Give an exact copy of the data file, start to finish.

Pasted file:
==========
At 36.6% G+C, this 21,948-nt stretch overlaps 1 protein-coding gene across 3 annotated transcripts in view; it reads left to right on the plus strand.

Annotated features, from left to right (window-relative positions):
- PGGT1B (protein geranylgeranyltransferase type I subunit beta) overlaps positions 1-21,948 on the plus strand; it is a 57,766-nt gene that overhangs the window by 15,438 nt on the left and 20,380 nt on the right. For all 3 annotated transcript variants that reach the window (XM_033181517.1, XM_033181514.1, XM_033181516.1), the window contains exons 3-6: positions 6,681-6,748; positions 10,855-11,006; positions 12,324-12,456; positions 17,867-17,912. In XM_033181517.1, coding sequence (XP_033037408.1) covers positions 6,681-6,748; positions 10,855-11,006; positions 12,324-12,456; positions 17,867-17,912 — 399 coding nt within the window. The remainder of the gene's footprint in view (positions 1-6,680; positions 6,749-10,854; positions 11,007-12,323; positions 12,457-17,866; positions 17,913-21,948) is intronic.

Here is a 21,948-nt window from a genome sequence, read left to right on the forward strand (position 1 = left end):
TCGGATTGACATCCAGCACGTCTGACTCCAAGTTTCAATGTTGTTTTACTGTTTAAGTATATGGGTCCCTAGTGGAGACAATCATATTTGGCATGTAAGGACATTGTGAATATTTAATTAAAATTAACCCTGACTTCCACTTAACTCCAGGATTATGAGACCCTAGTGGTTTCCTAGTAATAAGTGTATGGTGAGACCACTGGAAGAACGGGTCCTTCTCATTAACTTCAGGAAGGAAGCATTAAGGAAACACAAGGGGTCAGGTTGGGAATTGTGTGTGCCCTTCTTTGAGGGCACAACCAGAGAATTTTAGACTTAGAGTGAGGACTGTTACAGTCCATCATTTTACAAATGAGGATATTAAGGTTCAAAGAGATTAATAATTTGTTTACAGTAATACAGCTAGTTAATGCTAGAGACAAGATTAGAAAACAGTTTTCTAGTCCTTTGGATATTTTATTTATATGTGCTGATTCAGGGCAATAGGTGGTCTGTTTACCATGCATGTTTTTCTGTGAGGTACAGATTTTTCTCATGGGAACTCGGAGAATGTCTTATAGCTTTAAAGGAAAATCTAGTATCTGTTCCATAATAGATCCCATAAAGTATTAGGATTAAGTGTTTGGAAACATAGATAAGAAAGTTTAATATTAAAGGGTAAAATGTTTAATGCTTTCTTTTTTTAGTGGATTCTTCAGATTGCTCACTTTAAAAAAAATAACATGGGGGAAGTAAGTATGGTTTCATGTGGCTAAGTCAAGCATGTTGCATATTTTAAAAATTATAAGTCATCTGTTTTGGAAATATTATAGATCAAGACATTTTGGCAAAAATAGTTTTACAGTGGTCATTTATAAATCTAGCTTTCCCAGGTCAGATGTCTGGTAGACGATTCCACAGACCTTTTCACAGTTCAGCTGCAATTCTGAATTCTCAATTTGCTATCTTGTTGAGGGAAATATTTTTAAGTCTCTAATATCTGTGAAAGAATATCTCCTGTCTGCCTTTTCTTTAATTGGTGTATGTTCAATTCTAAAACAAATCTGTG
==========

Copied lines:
At 36.6% G+C, this 21,948-nt stretch overlaps 1 protein-coding gene across 3 annotated transcripts in view; it reads left to right on the plus strand.

Annotated features, from left to right (window-relative positions):
- PGGT1B (protein geranylgeranyltransferase type I subunit beta) overlaps positions 1-21,948 on the plus strand; it is a 57,766-nt gene that overhangs the window by 15,438 nt on the left and 20,380 nt on the right. For all 3 annotated transcript variants that reach the window (XM_033181517.1, XM_033181514.1, XM_033181516.1), the window contains exons 3-6: positions 6,681-6,748; positions 10,855-11,006; positions 12,324-12,456; positions 17,867-17,912. In XM_033181517.1, coding sequence (XP_033037408.1) covers positions 6,681-6,748; positions 10,855-11,006; positions 12,324-12,456; positions 17,867-17,912 — 399 coding nt within the window. The remainder of the gene's footprint in view (positions 1-6,680; positions 6,749-10,854; positions 11,007-12,323; positions 12,457-17,866; positions 17,913-21,948) is intronic.

Here is a 21,948-nt window from a genome sequence, read left to right on the forward strand (position 1 = left end):
TCGGATTGACATCCAGCACGTCTGACTCCAAGTTTCAATGTTGTTTTACTGTTTAAGTATATGGGTCCCTAGTGGAGACAATCATATTTGGCATGTAAGGACATTGTGAATATTTAATTAAAATTAACCCTGACTTCCACTTAACTCCAGGATTATGAGACCCTAGTGGTTTCCTAGTAATAAGTGTATGGTGAGACCACTGGAAGAACGGGTCCTTCTCATTAACTTCAGGAAGGAAGCATTAAGGAAACACAAGGGGTCAGGTTGGGAATTGTGTGTGCCCTTCTTTGAGGGCACAACCAGAGAATTTTAGACTTAGAGTGAGGACTGTTACAGTCCATCATTTTACAAATGAGGATATTAAGGTTCAAAGAGATTAATAATTTGTTTACAGTAATACAGCTAGTTAATGCTAGAGACAAGATTAGAAAACAGTTTTCTAGTCCTTTGGATATTTTATTTATATGTGCTGATTCAGGGCAATAGGTGGTCTGTTTACCATGCATGTTTTTCTGTGAGGTACAGATTTTTCTCATGGGAACTCGGAGAATGTCTTATAGCTTTAAAGGAAAATCTAGTATCTGTTCCATAATAGATCCCATAAAGTATTAGGATTAAGTGTTTGGAAACATAGATAAGAAAGTTTAATATTAAAGGGTAAAATGTTTAATGCTTTCTTTTTTTAGTGGATTCTTCAGATTGCTCACTTTAAAAAAAATAACATGGGGGAAGTAAGTATGGTTTCATGTGGCTAAGTCAAGCATGTTGCATATTTTAAAAATTATAAGTCATCTGTTTTGGAAATATTATAGATCAAGACATTTTGGCAAAAATAGTTTTACAGTGGTCATTTATAAATCTAGCTTTCCCAGGTCAGATGTCTGGTAGACGATTCCACAGACCTTTTCACAGTTCAGCTGCAATTCTGAATTCTCAATTTGCTATCTTGTTGAGGGAAATATTTTTAAGTCTCTAATATCTGTGAAAGAATATCTCCTGTCTGCCTTTTCTTTAATTGGTGTATGTTCAATTCTAAAACAAATCTGTG